“We couldn’t rule out the possibility that certain experiments could potentially alter the cognitive or emotional status of the animal in ways that would be problematic from an ethical point of view.”
—Dr. Ruth Faden, biomedical ethicist, Johns Hopkins University
Tallulah, Vervet Monkey (communicating by speech): Except for the thirty-million human neural cells implanted in my cranium, I’m just an ordinary vervet monkey. Some things in my life have changed, of course, and I think for the better. A whole new world has opened up in my love life. Sure, I’ll always have a soft spot in my heart for Chico, the male vervet whose cage was beside mine in the lab. He has the deepest eyes, the softest fur, and his generosity with bananas knows no bounds. Chico and I share a lot of great memories. But frankly I’m more into my human friend Mark right now. He’s an animal ethicist who has a pad overlooking the James River and a sporty coupe. After a night out with Mark recently, dinner with a movie and then a personal tour of the ethical research center at the university … well, let me just say that any vervet has competition these days. And as for Chico’s four quick thrusts with no foreplay behind the lab counter—please. Mark does a lot better, and at his suggestion I’m now thinking of breast implants.
Jacko, Squirrel (communicating with pen and paper): I think it fair to say that I’m a lot happier now, and that I’m no longer so, well, squirrelly. I know I used to not see the forest for the trees. Now I have a greater conception for the meaning of it all. I’d like to thank the gang at the lab for the sets of Dostoevsky and Tolstoy they gave me at my going-away party, and I think when I finish them my understanding of the human condition—and I include in that my own hybrid condition as well—will be, if not complete, at least off to a good start. Now if I could just quit my menial job as a message runner at Western Union and get a university position.
Skipper, Dolphin (communicating by click analyzer): This is wrong. This is way, way wrong. All the other dolphins in the tank are smarter than me. They call me ‘retardo’ and ‘human wannabe.’ Even when I outperformed them all at SeaWorld, they told me I was just playing the Man’s game, just jumping to the Man’s tune. I think I’m having a nervous breakdown. Can I get a lobotomy, or at least see a marine therapist?
Zippy, Dog (communicating by canine interpreter): Well, first off, good morning! Ha ha! Hey, the first thing everyone usually wants to know is, am I still housebroken? I am! In addition, the band is doing fantastically well right now. Our first single “Smells Like Stem-Cell Research” is number one in the U.K. and catching on over here. And my guitar stylings have been compared to Steve Vai’s, so yeah, it’s great. I’m like permanently high on human brain cells.
Grandstander, Horse (communicating by placing hooves on drawn letters): Was it wrong to inject human neural cells into my skull? Neigh to that. I recently landed the title role in an all-equine version of Hamlet to be performed in Central Park this summer. And John Simon, who saw the rehearsals, compares me favorably to Olivier, even though it takes me 30 minutes to tap out a soliloquy. As a former also-ran at the derby, I’d say that’s right. Right for my career!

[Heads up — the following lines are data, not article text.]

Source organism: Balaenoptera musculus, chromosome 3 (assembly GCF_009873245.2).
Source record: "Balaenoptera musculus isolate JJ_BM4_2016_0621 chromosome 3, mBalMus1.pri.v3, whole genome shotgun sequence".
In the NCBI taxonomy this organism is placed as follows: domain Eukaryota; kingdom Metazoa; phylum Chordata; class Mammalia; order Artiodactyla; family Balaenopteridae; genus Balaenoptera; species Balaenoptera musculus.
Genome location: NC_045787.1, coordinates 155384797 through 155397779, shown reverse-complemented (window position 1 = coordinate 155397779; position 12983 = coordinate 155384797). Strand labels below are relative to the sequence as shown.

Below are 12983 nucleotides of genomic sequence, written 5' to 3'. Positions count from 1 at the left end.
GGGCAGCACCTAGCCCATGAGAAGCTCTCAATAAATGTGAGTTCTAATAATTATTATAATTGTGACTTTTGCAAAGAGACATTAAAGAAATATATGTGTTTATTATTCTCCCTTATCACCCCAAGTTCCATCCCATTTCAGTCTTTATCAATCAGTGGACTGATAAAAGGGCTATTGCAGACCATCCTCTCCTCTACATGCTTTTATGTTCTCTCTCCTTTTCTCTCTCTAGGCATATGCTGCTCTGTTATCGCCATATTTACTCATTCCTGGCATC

Delilah, Sheep (communicating by bleating in code): I’m a triple implant, so I consider myself a special case. I was injected with human stem cells in embryo, with the result that my liver is 100% human, as is my immune system. Then I received an injection of a billion or so human neural cells in my forebrain. I tell you, I feel like I could leap over a tall building and fly around the sun. But you haven’t heard it all. I’m expecting, and my fetus has been injected with human cells. That means there’s a non-zero chance my baby will be human, at least in appearance. Isn’t that wild? And the irony in all this is, I voted for Bush. I knew he was opposed to experimenting with embryos, which I support, but I thought he’d get the job done in Iraq.
Henrietta, Chicken (communicating by pecking a keyboard): Let me tell you what I think. I think it’s safe to say that the expression “bird-brain” is about to take on a new meaning. My treatise on string theory will, I think, revolutionize physics. And with psychotherapy, I no longer have flashbacks of those confining months on the egg-production line. Still, I sometimes wonder, “Who am I?” I read that Aristotle defined man as a featherless biped. So am I supposed to pluck myself now, or what?
Zeke, Lobster (communicating by waving claws in sign language): They gave me the brain of a killer, I know it. I’m a monster now with uncontrollable evil impulses. The villagers, I mean the other lobsters here in the tank with me at the seafood place, call me Frankenlobster. No, it wasn’t right at all. Not for me.
Binky, Red Ear Slider Turtle (communicating by tracing words in sand): Of course, it was the right thing to do. If I didn’t have human brain cells I’d be a nameless jackass walking endless circles around an aquarium, not able to properly enjoy life at all. What would sunlight mean to me, food, water, sex? But now I have my own talk show starting next month, and this week I’m on Oprah.
Tige, Crab Louse (communicating by microscopic etchings on dermal tissue): Wrong! Dead wrong! Jesus, to find out where I live and what I eat. Do you know how humiliating that is? I’m vermin, do you hear? I cruise somebody’s pubic region. No one likes me. I wish I just didn’t know. Why’d you have to tell me? If I could end it all, I would. Spread some permethrin ointment on me so I can end this misery, right now, or I’ll bite you where you’ll feel it.